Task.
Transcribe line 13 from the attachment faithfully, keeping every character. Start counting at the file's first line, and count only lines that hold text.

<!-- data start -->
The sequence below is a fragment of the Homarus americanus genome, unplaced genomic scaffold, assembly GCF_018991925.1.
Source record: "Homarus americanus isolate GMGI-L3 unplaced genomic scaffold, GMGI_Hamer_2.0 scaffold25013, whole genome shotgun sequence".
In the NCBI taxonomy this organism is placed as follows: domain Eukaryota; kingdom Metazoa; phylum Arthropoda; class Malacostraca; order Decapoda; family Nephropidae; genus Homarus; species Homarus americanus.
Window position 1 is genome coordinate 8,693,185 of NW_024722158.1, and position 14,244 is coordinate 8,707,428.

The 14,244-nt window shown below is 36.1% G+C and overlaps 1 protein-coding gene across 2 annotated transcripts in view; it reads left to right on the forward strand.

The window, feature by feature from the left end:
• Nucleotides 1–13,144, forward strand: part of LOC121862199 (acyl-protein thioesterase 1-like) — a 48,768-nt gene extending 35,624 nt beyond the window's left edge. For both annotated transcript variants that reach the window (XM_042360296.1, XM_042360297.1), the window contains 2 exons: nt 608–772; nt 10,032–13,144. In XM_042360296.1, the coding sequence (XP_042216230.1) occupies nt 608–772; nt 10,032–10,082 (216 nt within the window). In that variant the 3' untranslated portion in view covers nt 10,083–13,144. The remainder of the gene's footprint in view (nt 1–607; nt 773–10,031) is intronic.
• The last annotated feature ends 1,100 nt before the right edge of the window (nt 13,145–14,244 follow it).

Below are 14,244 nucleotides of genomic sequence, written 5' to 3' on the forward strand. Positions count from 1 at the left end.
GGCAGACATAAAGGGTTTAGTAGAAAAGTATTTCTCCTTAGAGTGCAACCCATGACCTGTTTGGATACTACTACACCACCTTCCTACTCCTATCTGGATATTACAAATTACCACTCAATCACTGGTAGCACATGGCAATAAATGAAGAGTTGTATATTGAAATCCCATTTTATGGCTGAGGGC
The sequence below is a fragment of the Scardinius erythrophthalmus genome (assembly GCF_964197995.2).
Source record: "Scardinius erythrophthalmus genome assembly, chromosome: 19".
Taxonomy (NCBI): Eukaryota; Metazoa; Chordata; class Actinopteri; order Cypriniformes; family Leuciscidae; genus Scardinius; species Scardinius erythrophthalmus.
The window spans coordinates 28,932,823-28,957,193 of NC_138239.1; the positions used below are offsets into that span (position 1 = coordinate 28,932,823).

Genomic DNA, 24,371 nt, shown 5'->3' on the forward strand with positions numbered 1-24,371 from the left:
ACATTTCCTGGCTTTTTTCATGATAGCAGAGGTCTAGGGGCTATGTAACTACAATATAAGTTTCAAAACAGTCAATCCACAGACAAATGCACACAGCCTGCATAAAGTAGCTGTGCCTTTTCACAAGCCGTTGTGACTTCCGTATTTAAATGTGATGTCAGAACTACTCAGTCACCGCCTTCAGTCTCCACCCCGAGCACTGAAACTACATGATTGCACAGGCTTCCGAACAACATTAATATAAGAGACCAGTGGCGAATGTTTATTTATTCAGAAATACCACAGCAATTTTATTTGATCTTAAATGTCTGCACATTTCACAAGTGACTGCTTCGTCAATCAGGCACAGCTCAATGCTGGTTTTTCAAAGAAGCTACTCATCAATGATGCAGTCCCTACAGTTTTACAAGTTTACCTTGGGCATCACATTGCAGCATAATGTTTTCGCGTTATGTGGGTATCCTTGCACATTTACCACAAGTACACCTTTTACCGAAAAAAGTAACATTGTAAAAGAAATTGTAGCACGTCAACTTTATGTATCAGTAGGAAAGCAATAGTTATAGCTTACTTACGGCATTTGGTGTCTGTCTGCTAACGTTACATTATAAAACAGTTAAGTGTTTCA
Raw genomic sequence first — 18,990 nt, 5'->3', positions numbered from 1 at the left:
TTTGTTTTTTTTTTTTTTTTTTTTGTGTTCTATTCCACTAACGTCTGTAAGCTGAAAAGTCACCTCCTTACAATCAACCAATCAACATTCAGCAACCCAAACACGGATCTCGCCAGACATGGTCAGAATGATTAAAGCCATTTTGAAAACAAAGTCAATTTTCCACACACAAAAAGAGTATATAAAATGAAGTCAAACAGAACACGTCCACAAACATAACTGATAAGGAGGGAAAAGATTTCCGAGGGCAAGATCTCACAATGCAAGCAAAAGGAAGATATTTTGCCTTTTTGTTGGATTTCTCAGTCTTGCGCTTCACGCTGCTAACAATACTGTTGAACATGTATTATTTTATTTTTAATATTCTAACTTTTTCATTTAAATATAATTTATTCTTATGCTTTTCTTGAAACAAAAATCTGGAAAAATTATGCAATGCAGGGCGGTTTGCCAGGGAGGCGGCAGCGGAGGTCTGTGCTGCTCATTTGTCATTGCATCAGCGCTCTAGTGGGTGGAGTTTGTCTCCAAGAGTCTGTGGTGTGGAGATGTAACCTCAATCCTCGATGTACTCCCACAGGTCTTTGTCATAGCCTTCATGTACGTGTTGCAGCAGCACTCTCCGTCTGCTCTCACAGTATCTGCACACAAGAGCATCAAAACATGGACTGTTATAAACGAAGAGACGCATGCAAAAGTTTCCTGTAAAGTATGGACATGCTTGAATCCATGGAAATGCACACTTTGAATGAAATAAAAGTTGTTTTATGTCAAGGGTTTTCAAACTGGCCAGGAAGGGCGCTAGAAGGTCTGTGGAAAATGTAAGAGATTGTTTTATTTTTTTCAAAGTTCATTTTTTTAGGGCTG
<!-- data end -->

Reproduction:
Taxonomy (NCBI): Eukaryota; Metazoa; Chordata; class Actinopteri; order Cypriniformes; family Leuciscidae; genus Scardinius; species Scardinius erythrophthalmus.